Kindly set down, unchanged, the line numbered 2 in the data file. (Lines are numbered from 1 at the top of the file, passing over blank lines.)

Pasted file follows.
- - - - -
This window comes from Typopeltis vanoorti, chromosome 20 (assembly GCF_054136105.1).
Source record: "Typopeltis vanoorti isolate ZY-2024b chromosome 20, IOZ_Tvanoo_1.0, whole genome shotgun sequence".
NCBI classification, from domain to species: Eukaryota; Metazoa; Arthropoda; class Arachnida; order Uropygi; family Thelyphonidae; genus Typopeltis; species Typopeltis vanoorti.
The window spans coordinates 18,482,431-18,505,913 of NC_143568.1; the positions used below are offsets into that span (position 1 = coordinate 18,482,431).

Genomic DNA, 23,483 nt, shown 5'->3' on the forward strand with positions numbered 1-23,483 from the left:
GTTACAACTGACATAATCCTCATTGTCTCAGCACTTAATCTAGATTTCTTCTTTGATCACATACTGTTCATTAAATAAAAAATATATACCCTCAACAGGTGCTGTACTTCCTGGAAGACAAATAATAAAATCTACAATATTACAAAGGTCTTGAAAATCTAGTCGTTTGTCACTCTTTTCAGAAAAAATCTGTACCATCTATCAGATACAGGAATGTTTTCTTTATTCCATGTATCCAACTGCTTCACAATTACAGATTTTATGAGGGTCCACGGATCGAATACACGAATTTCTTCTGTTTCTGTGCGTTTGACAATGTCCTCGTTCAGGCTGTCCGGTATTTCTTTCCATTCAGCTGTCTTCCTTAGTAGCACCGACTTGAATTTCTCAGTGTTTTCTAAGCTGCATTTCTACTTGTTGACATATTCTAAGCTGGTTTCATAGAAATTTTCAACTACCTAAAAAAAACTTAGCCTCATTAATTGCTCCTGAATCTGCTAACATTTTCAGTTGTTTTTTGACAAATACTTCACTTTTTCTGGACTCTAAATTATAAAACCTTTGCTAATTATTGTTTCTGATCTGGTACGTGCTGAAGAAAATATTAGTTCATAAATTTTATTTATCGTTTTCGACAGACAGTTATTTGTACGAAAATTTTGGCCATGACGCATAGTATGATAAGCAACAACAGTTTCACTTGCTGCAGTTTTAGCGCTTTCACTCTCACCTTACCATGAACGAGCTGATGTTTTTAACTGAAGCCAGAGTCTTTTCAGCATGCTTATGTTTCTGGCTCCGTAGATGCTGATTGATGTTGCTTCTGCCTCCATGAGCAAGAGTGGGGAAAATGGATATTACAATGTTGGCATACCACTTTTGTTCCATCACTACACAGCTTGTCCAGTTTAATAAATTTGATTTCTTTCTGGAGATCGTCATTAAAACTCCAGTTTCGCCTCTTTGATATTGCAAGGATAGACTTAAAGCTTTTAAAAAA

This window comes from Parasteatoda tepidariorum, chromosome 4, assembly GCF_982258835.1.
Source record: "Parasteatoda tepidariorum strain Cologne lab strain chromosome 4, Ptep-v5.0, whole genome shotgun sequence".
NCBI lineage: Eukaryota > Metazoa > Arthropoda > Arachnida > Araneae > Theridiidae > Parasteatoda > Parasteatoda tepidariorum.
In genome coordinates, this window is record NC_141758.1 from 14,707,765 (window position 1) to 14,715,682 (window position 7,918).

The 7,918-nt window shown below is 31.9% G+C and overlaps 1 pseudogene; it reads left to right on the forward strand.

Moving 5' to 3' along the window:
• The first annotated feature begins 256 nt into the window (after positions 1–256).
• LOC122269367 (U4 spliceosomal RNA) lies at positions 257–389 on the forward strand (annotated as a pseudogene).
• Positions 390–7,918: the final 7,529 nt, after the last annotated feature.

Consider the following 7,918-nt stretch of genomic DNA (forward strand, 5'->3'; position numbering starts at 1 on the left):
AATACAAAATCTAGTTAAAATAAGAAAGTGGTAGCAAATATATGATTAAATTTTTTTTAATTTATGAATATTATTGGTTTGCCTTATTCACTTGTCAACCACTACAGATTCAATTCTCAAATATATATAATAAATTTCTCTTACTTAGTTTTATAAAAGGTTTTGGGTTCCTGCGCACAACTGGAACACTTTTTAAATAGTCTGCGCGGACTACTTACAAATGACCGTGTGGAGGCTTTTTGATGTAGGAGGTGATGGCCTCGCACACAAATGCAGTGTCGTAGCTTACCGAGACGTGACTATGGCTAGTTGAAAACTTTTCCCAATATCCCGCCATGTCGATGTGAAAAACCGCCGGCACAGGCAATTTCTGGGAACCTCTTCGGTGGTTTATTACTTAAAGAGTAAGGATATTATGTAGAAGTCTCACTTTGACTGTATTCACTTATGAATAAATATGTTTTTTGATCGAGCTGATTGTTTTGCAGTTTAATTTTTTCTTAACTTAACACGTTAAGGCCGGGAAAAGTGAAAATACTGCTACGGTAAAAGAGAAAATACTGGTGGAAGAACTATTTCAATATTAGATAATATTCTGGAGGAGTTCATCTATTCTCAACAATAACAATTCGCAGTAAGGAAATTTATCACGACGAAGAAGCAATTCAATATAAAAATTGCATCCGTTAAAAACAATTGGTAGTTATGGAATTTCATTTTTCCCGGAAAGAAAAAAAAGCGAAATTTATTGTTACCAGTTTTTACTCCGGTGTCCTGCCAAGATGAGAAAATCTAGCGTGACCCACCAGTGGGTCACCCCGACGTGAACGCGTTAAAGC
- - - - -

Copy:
Source record: "Typopeltis vanoorti isolate ZY-2024b chromosome 20, IOZ_Tvanoo_1.0, whole genome shotgun sequence".